FOK, Y., & CHIANG, S. (1984). 2???D Infiltration Equations for Furrow Irrigation. Journal of Irrigation and Drainage Engineering. 110, 208-217.
LAFLEN, J. M. (2011). Application of WEPP to Sustainable Management of a SmallCatchment in South west Missouri, US, Under Present Land Use and with Climatic Change. 168- 185.
M. A. NEARING, L., G. R. FOSTER, L., L. J. LANE, L., & S. C. FINKNER, L. (1989). A Process-Based Soil Erosion Model for USDA-Water Erosion Prediction Project Technology. Transactions of the ASAE. 32, 1587-1593.
ASCOUGH, J. C., FLANAGAN, D. C., & LIVINGSTON, S. J. (1995). WEPP user summary: USDA, Water Erosion Prediction Project. West Lafayette, Ind, National Soil Erosion Research Laboratory, USDA-ARS-MWA.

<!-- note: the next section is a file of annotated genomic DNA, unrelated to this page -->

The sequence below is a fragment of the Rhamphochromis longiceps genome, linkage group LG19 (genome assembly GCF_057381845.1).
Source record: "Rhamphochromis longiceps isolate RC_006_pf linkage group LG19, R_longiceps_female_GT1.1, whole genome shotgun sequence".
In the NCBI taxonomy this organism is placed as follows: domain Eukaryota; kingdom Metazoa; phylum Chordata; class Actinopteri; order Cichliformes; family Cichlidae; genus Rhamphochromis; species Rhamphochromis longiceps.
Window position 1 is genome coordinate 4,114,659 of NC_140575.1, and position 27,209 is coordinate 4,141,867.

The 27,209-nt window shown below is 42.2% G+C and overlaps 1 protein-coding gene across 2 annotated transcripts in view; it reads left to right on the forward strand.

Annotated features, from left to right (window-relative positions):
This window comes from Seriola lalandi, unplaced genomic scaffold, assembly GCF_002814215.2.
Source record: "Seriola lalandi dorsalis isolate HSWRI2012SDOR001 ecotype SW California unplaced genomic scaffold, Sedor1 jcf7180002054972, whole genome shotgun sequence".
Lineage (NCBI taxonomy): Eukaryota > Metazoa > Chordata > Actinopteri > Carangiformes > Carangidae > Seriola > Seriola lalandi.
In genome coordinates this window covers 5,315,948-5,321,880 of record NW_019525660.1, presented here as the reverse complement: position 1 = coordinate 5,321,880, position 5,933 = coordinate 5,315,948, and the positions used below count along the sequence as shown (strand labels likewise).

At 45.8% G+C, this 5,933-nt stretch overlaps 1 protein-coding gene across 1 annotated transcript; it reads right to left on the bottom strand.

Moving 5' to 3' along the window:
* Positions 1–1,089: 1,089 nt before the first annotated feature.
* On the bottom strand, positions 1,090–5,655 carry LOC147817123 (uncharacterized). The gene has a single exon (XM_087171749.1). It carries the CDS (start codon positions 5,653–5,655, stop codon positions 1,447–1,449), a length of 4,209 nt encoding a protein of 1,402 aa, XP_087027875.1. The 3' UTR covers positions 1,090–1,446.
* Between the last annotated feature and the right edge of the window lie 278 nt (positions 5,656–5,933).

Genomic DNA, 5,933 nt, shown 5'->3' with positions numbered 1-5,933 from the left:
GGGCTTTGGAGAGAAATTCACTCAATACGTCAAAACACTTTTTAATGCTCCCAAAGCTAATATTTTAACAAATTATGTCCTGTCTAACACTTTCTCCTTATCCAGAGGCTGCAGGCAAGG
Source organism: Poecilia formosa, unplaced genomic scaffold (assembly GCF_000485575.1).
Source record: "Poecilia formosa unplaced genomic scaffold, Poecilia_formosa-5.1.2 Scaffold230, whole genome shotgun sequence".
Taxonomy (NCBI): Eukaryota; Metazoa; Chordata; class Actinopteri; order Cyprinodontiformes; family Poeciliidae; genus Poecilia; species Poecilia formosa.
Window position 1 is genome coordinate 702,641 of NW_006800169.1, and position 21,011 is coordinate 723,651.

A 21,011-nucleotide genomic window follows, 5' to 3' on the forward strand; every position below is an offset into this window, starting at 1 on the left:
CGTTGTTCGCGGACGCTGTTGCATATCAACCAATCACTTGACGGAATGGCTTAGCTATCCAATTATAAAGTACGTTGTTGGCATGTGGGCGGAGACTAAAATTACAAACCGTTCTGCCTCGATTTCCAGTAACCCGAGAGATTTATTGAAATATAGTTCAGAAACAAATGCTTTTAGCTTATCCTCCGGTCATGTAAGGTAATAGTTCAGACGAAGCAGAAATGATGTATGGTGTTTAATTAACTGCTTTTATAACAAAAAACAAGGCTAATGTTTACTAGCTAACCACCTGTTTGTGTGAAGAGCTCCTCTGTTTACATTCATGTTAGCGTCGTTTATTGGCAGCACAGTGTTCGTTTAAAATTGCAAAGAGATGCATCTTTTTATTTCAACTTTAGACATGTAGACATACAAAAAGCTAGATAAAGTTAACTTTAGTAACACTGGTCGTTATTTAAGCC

SAGHAFIAN, B., MEGHDADI, A. R., & SIMA, S. (2015). Application of the WEPP model to determine sources of run-off and sediment in a forested watershed. Hydrological Processes. 29, 481-497.
RAI, R. K., & MATHUR, B. S. (2007). Event-Based Soil Erosion Modeling of Small Watersheds. Journal of Hydrologic Engineering. 12, 559-572.
HERWEG, K., & STILLHARDT, B. (1999). The variability of soil erosion in the highlands of Ethiopia and Eritrea: average and extreme erosion patterns. Berne, Centre for Development and Environment, Univ. of Berne in association with the Ministry of Agriculture Ethiopia.
BAYABIL, H. K., TILAHUN, S. A., COLLICK, A. S., YITAFERU, B., & STEENHUIS, T. S. (2010). Are runoff processes ecologically or topographically driven in the (sub) humid Ethiopian highlands? The case of the Maybar watershed. Ecohydrology. 3, 457-466.
BEVEN, K. (2004). Infiltration excess at the Horton Hydrology Laboratory (or not?).Journal of Hydrology. 293, 219-234.